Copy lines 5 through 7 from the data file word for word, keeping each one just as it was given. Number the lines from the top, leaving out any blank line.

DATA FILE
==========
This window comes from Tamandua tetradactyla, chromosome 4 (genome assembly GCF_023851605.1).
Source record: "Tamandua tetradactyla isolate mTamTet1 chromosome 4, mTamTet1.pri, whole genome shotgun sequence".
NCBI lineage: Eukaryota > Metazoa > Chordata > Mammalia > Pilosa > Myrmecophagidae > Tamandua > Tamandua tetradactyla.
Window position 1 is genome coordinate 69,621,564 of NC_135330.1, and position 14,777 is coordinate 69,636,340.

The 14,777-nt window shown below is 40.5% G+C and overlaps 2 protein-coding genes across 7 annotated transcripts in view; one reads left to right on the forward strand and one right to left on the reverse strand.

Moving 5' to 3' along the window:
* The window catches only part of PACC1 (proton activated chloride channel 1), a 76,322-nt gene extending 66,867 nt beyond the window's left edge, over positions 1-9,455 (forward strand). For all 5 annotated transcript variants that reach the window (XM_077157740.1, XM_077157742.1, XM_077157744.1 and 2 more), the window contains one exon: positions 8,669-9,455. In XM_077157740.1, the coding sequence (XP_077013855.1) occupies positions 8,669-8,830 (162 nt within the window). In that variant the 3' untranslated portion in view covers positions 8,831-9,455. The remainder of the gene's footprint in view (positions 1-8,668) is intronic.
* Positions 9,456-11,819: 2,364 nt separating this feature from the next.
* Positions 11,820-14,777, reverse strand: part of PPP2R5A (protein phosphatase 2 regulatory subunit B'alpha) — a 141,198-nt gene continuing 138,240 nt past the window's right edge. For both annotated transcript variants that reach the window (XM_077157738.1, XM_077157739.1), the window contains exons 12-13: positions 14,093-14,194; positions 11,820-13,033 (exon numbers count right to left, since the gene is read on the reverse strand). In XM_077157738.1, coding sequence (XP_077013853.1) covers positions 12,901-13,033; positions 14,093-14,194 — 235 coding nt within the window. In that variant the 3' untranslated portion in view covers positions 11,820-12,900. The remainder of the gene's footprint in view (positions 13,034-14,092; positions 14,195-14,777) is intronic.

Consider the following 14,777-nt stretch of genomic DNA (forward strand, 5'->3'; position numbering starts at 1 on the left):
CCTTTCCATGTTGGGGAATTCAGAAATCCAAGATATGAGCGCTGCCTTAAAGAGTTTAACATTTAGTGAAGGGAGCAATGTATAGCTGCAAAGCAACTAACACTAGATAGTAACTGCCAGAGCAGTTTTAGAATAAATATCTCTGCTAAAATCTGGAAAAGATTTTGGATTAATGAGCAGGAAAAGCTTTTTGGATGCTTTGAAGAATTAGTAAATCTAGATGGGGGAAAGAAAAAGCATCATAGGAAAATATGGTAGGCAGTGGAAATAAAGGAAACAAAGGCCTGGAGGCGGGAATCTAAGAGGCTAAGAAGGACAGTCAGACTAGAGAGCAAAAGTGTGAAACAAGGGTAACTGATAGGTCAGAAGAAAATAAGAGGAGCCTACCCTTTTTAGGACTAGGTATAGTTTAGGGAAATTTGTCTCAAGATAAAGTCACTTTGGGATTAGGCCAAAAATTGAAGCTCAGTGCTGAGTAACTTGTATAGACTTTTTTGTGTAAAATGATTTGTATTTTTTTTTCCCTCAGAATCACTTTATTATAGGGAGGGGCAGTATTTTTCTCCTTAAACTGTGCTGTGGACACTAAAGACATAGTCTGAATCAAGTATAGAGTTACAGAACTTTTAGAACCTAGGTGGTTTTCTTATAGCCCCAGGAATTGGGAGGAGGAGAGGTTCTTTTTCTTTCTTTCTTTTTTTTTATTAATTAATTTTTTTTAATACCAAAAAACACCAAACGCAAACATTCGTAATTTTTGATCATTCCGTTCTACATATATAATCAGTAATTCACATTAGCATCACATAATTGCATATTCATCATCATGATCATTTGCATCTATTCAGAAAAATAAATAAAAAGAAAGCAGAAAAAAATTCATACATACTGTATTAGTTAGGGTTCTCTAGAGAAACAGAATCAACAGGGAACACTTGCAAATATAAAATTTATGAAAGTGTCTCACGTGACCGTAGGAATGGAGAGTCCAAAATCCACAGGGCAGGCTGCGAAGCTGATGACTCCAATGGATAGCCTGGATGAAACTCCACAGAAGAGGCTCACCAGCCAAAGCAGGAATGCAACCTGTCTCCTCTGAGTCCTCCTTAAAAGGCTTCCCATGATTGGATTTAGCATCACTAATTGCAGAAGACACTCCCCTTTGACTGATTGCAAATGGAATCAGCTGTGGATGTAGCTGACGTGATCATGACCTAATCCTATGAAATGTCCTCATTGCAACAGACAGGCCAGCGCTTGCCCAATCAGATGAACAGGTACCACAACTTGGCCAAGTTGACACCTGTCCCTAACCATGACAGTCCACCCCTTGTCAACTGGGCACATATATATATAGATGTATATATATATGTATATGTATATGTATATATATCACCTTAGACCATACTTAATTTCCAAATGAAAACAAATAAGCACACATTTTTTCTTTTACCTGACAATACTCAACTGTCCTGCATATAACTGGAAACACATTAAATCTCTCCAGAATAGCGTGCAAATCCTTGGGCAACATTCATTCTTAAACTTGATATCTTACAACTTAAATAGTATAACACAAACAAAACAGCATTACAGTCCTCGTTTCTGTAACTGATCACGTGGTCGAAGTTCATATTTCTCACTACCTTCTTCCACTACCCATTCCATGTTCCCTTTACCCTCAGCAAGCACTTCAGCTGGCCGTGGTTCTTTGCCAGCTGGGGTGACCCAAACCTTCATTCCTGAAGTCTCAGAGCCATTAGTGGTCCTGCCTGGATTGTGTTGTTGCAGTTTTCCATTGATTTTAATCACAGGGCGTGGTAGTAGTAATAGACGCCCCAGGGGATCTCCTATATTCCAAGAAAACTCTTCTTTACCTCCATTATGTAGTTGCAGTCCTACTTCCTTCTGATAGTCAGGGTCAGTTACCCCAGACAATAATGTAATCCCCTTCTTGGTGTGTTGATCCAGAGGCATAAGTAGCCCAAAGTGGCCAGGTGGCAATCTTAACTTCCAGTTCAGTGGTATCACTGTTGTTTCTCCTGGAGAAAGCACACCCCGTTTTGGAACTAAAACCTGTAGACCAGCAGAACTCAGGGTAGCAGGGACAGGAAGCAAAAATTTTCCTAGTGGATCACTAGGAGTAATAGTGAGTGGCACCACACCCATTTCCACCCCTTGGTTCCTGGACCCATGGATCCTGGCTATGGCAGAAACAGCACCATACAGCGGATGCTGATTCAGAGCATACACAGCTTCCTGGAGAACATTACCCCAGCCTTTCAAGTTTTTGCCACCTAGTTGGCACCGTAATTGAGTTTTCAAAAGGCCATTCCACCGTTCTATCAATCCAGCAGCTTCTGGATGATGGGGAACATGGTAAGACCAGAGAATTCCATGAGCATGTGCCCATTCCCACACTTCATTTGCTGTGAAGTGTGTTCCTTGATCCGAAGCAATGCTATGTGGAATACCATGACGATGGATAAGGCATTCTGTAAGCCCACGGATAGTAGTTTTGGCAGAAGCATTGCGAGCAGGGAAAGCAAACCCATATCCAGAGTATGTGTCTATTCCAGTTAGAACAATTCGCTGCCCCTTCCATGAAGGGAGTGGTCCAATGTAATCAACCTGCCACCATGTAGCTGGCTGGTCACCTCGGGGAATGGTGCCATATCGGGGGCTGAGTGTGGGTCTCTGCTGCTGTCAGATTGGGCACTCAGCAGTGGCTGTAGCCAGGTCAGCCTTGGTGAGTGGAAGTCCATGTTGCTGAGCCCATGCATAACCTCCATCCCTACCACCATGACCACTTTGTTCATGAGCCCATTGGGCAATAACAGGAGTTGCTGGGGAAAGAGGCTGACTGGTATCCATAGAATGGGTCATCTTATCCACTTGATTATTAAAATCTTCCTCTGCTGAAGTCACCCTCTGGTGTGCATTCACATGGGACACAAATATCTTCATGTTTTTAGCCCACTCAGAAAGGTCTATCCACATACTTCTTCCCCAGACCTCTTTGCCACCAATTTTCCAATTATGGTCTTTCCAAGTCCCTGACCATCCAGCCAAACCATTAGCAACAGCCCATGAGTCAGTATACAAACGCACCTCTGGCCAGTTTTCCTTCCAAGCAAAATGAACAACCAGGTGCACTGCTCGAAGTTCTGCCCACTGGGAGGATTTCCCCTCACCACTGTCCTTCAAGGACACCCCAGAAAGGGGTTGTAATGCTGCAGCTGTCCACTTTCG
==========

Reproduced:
The 14,777-nt window shown below is 40.5% G+C and overlaps 2 protein-coding genes across 7 annotated transcripts in view; one reads left to right on the forward strand and one right to left on the reverse strand.

Moving 5' to 3' along the window:
* The window catches only part of PACC1 (proton activated chloride channel 1), a 76,322-nt gene extending 66,867 nt beyond the window's left edge, over positions 1-9,455 (forward strand). For all 5 annotated transcript variants that reach the window (XM_077157740.1, XM_077157742.1, XM_077157744.1 and 2 more), the window contains one exon: positions 8,669-9,455. In XM_077157740.1, the coding sequence (XP_077013855.1) occupies positions 8,669-8,830 (162 nt within the window). In that variant the 3' untranslated portion in view covers positions 8,831-9,455. The remainder of the gene's footprint in view (positions 1-8,668) is intronic.